Daniel Sbar, sophomore Physics major and Temple Shotokan Karate Club Treasurer, found out about the Temple Shotokan Karate Club, from a worker at Pearson after they stopped him when he kicked a punching bag in a gym.
“I was working out, using one of the punching bags and as I also play soccer, not on the team here I just play soccer, I also like working out my legs and I was not allowed to kick the bags because they didn’t want people to break the chains connected to the ceiling,” said Sbar.
“So they told me that there’s actually a karate team here where I could be working on that kind of stuff so I found out about it,” added Sbar.
After hearing about the club, Sbar attended and has been a member ever since and was promoted to Treasurer in the fall of 2017.
A typical club meeting begins with stretching led by President of the club, Nicholas Palmer or Vice President Jason Roldan. Then if one of the two teachers or sensei do not show up to the class, either Palmer or Roldan will teach a lesson involving the styles of basic kicks and punches or they will do kumite, which is practicing Shotokan karate moves in pairs.
After these activities, whoever is leading the club that day will guide the members through a kata, which is a choreographed set of movements. Katas are usually 15-21 steps according to Sbar. To conclude the class, the members bow in a line based on rank of skill and say their code, which most dojos, centers for studying karate have.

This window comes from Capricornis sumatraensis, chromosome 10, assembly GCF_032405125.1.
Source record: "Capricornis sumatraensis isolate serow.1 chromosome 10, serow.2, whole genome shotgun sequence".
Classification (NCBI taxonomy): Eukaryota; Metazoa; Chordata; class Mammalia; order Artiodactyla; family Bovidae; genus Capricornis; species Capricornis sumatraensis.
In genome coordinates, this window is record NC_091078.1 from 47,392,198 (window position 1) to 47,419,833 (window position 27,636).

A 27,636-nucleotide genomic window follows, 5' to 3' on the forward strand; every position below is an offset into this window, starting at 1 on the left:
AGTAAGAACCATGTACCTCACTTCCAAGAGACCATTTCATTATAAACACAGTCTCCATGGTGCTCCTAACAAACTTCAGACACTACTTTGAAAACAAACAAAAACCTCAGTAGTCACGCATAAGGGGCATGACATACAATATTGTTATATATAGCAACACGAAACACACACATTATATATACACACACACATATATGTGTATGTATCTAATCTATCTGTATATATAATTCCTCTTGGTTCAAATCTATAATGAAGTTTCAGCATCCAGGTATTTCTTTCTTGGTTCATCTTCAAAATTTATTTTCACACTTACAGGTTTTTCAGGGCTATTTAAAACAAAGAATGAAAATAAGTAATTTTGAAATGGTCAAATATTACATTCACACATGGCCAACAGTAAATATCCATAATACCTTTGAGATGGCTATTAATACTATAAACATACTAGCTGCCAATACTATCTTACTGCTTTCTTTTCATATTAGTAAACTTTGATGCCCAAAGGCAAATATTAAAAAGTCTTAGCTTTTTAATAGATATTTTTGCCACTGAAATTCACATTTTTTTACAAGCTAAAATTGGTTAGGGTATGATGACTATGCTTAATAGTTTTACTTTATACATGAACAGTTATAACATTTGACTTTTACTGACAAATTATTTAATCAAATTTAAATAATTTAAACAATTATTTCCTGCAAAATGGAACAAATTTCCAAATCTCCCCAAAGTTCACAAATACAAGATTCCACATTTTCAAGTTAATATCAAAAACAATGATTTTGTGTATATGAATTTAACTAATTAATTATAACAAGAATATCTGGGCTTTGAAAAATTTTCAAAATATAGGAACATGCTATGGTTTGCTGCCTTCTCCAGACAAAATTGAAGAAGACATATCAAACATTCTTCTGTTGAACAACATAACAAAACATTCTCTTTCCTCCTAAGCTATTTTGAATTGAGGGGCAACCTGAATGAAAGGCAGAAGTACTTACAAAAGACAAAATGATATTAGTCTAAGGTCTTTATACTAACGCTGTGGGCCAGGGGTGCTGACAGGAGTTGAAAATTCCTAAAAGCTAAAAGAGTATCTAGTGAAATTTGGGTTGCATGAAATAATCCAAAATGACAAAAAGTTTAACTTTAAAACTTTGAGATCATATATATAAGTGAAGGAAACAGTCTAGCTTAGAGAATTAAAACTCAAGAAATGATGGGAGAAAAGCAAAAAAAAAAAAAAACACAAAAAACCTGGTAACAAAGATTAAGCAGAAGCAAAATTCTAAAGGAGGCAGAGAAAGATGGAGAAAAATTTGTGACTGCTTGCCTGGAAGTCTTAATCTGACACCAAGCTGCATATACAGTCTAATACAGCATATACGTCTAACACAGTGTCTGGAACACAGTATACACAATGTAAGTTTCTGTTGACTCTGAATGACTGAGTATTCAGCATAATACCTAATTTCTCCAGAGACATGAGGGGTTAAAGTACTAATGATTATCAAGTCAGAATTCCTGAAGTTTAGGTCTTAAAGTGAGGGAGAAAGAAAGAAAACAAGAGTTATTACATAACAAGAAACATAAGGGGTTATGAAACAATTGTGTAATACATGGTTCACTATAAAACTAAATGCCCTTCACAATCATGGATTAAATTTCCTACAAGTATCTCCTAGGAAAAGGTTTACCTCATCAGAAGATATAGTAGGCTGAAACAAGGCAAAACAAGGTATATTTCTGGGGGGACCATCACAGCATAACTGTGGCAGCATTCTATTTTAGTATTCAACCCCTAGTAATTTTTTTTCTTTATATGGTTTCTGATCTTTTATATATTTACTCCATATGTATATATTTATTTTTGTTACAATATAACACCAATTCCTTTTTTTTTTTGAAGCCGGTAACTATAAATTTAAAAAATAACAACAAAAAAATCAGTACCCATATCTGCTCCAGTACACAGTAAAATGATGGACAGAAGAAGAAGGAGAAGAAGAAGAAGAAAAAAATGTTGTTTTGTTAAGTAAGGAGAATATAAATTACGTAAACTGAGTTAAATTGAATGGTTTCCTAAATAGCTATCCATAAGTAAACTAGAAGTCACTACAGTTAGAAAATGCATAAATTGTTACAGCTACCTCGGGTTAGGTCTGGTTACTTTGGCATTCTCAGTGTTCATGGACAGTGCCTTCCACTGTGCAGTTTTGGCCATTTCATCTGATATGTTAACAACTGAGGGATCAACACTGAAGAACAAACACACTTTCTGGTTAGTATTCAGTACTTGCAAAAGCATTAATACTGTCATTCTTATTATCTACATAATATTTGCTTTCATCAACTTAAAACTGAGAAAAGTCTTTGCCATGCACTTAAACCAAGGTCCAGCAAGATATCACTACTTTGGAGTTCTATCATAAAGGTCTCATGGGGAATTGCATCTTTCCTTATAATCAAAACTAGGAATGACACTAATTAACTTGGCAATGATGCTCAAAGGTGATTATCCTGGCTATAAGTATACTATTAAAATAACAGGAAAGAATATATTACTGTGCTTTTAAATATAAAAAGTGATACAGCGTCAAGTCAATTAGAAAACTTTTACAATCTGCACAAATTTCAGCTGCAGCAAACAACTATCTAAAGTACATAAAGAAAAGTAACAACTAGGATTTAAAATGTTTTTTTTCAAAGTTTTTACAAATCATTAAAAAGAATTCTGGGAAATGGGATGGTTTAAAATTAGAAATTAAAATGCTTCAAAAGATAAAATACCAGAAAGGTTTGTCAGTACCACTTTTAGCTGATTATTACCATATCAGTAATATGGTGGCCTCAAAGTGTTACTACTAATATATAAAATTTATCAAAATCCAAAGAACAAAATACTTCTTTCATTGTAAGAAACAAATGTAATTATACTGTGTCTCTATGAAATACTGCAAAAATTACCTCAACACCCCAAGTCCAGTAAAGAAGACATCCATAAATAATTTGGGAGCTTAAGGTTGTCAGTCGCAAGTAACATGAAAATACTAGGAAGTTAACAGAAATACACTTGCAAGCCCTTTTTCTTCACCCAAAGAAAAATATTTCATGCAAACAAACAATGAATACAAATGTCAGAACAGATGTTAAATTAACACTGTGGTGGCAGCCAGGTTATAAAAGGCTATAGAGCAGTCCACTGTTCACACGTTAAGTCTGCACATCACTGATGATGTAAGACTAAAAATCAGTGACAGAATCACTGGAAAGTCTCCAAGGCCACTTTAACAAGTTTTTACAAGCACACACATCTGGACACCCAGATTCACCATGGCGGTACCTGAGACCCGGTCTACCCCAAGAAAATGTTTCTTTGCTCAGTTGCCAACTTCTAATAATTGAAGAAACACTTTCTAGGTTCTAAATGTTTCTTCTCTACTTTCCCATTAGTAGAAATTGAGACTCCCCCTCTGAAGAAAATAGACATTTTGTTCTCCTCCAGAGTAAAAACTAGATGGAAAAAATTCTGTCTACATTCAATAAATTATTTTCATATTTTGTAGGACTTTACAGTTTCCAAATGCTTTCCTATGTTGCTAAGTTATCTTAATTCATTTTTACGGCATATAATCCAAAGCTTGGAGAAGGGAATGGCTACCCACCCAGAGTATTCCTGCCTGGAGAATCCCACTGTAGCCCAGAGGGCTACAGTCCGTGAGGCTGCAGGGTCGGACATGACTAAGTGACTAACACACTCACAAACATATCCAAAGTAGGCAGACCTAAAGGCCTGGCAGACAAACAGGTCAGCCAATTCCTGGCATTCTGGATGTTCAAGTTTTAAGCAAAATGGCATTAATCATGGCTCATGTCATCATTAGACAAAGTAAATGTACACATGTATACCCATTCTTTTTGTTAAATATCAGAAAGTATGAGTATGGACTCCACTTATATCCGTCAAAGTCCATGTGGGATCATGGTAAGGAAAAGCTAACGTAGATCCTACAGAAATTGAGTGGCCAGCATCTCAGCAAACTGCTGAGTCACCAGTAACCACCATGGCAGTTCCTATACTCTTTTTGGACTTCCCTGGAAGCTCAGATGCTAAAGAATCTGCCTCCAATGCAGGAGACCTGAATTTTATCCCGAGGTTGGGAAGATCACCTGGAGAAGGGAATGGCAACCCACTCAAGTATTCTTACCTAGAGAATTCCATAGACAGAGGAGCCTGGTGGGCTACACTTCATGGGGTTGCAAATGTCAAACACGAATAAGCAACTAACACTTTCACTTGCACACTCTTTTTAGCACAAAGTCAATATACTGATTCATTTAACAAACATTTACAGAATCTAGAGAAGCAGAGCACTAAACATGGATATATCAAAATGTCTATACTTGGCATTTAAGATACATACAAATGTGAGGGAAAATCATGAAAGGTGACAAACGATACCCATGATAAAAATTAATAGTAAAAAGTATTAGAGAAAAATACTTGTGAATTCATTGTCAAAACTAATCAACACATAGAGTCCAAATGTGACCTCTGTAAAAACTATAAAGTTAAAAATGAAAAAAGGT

Each club meeting is different for members.
“My favorite part of club meetings is when we try out new activities to improve our karate,” said Rebecca Crites, sophomore Psychology and Information science and technology major. “So trying different stances, learning new techniques, and having the experienced senseis come in really helps me learn about karate more and improve my own skills.”
“I really enjoy the aspects of being able to workout in a fun and dynamic manor,” said Sbar. “But the thing I like the most about it are people I get to interact with in the club is a very wonderful group of people who I enjoy going to meet with them twice a week every week, and I wouldn’t want to miss it,” Sbar added.
Crites, who had no experience with karate, joined the club at the beginning of the Spring 2018 semester.
“I learned about the club through a flyer that I saw somewhere around Temple’s campus and I just decided to show up to a meeting and try it out,” said Crites. “Everyone was very nice to me even though I had no prior experience with karate. But whenever I was working on my stances or on the katas, they would be very helpful and it’s a welcoming environment and so I decided to come back and be a full time member,” Crites added.
The Temple Shotokan Karate Club meets every Monday and Wednesday from 6 to 8 PM and on Thursdays the club goes to a dojo in West Philadelphia, the International Shotokan Karate Federation Headquarters.
Students interested in getting more information about the Temple Shotokan Karate Club can learn more here.
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